The patients were 401 VA users without prior history of cardiovascular event, but with at least 5% risk of such an event, with at least 2% of that risk potentially reversible. Risk was calculated by Framingham Risk Score (see primary outcome). We excluded patients with known significant atherosclerotic disease (coronary artery disease, stroke, peripheral arterial disease). To meet these criteria, all patients in the study had hypertension with less-than-optimal control, OR elevated total cholesterol, OR were current smokers. We also excluded patients with other severe intercurrent illness or poor life expectancy, or who were currently engaged in formal efforts to improve a CV risk behavior, or who were cognitively impaired or unable to use a telephone.
Subjects provided written informed consent and completed a measurement battery. They were randomized, 1:1 and stratified by site, to receive or not receive the GPC intervention. Patients were assessed 6 and 12 months after baseline by a blinded research assistant.
The GPC intervention was delivered to patients in the active arm. The basic structure was that of a group problem-solving intervention, with interval phone calls delivered between each group session to check in on goal progress and reinforce group learning. Groups met at weeks zero, 3, 6, 10, 14, and 18; a focus group convened at 24 weeks without any intervention content. Each patient was to be called once between each group session. Groups had 5-15 patients, but all but 2 groups had 8-12 patients. Problem-solving principles represented the content of the group sessions. Problem solving intends to teach patients to overcome internal barriers to healthful behaviors. The groups will be coordinated by a clinical psychologist hired for the research enterprise but trained and credentialed identically to a facility's Health Behavior Coordinator (HBC). The phone calls associated with the intervention were performed by a healthcare coach.
Our primary outcome variable was Framingham Risk Score. FRS is calculated using age, gender, blood pressure, total and HDL cholesterol, smoking status, diabetes status, and status of taking blood pressure medication. All components of the FRS were measured at each scientific assessment. We also measured physical activity by International Physical Activity Questionnaire, caloric intake by Block Brief 2000 Food Frequency Questionnaire, weight, self-efficacy by Patient Activation Measure (range, 0-100), group cohesion by the Group Cohesion Scale, and Problem Solving skill by the Social Problem Solving Inventory (range, 0-139). We also measured a number of socio-demographic covariates at baseline.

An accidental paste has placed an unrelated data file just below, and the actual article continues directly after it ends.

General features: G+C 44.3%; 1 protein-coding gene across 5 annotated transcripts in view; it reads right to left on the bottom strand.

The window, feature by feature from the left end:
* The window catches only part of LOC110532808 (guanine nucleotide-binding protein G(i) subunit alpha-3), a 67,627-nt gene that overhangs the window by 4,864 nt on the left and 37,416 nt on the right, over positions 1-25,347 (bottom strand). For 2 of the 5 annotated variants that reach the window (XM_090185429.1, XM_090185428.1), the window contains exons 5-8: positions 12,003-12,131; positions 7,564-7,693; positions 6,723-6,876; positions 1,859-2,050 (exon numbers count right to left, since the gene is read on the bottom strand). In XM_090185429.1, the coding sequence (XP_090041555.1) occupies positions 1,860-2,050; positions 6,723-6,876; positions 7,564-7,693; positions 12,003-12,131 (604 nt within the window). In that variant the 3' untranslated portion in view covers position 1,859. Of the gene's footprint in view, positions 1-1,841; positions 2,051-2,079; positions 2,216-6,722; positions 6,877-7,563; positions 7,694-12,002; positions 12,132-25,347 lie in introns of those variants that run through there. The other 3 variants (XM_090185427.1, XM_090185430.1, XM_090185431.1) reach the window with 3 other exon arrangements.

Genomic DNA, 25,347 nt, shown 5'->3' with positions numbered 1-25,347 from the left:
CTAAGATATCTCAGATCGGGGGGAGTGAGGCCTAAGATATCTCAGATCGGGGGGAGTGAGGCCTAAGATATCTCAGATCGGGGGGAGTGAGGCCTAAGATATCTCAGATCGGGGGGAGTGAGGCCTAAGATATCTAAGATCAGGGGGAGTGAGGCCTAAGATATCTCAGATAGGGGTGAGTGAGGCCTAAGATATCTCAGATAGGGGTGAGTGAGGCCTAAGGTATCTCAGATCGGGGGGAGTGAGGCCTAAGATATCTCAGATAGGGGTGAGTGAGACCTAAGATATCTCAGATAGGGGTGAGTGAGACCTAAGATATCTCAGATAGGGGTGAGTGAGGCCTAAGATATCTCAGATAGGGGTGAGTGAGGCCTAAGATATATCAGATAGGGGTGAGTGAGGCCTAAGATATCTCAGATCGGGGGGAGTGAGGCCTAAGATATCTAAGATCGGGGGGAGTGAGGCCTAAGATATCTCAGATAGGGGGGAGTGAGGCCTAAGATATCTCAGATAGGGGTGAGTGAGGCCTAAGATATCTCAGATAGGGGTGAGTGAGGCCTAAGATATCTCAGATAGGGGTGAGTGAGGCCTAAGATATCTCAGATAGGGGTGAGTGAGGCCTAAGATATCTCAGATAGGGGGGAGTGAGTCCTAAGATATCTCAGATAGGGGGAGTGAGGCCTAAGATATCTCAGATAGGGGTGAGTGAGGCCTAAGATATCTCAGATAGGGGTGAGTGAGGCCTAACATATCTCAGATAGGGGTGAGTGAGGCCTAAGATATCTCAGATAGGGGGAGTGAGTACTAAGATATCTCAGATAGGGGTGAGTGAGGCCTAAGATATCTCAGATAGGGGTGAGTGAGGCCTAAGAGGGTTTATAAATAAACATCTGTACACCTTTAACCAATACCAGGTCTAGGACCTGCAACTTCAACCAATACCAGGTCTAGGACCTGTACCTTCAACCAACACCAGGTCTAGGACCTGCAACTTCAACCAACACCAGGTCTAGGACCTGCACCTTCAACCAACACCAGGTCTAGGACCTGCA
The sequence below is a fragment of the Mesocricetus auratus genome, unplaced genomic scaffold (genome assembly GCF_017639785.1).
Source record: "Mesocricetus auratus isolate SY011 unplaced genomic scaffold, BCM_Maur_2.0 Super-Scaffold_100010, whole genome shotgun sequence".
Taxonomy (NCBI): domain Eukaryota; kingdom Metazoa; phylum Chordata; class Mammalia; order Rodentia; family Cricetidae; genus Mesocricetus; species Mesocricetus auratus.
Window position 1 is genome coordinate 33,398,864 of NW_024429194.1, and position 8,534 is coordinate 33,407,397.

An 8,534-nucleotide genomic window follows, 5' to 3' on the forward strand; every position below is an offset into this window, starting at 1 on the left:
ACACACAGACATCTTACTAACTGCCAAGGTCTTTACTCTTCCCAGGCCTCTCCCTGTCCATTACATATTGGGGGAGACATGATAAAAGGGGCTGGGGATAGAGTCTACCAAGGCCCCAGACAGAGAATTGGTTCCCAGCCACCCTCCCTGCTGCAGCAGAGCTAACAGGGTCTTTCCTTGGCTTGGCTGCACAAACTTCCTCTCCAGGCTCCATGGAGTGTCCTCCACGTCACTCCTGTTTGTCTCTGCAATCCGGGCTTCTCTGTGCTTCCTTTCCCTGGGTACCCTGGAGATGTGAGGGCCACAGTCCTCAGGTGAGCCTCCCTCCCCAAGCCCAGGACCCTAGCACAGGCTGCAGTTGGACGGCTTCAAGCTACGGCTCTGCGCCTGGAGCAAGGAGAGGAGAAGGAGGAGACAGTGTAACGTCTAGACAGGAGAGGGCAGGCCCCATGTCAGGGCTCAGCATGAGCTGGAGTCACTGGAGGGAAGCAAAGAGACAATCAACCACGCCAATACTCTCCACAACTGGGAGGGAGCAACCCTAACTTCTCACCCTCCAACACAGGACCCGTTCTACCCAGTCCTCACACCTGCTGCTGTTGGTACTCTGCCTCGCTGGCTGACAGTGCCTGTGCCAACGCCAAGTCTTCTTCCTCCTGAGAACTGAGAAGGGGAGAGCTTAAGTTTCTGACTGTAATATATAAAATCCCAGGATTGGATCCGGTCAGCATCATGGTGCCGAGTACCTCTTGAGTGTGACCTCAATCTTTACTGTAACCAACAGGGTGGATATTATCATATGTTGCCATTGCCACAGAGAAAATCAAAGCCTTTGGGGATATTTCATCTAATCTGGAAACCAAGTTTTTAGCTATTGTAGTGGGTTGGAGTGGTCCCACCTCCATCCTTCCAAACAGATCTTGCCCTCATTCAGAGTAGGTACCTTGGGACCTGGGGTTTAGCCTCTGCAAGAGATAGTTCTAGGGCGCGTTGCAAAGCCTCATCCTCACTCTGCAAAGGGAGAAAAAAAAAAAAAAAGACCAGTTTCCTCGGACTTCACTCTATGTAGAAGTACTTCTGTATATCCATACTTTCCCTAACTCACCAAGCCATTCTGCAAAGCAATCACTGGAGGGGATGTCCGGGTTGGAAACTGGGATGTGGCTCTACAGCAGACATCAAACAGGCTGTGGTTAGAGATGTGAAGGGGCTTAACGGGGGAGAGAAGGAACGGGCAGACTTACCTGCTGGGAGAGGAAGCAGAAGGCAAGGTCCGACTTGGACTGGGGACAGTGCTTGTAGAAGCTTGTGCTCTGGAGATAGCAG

Analysis was intent-to-treat, and performed by linear mixed modeling, adjusting for group clustering in the GPC arm.
We randomized 202 patients to GPC and 199 to usual care. Mean age was 62.4 years, 10% were women, and 32% were black. Mean 10-year risk of cardiovascular event was 29.2% by Framingham Risk Score (FRS); baseline mean Patient Activation Measure (PAM) and Social Problem Solving Inventory (SPSI) scores were 60 and 105, respectively. Follow-up rate at 6-months was 62% in GPC and 64% in usual care. GPC patients attended a mean of 3.4 (of 6) group sessions; 43.6% attended 5 or 6 groups, and 14.9% did not attend any. Patients completed a mean of 3.9 (of 6 calls); 57.4% completed 5 or 6 calls, and 14.4% completed no calls. Among GPC patients, 47.7% chose to work on improved eating or weight loss, 17.9% chose to increase physical activity, 27.8% chose to quit smoking, and 6.6% chose another strategy for improving risk (medication adherence or cessation of non-tobacco substance). In the LMM analyses, there was no difference at 6 months between GPC and UC patients in FRS (mean difference 0.7%, 95% CI, -1.4%, 2.8%), PAM score (mean differences 1.3 points, 95% CI -1.3, 3.9), or SPSI (mean difference 1.6 points, 95% CI -0.8, 4.0).
Other outcome analyses (especially physical activity and diet content) are pending, as is a completers analysis.
Our intervention was not better than usual care in its impact on cardiovascular risk or patient activation. Patients only attended a moderate number of sessions.
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Grant Number: I01HX001142-01
- Nieuwsma JA, Wray LO, Voils CI, Gierisch JM, Dundon M, Coffman CJ, Jackson GL, Merwin R, Vair C, Juntilla K, White-Clark C, Jeffreys AS, Harris A, Owings M, Marr J, Edelman D. A problem-solving intervention for cardiovascular disease risk reduction in veterans: Protocol for a randomized controlled trial. Contemporary clinical trials. 2017 Sep 1; 60:42-50. [view]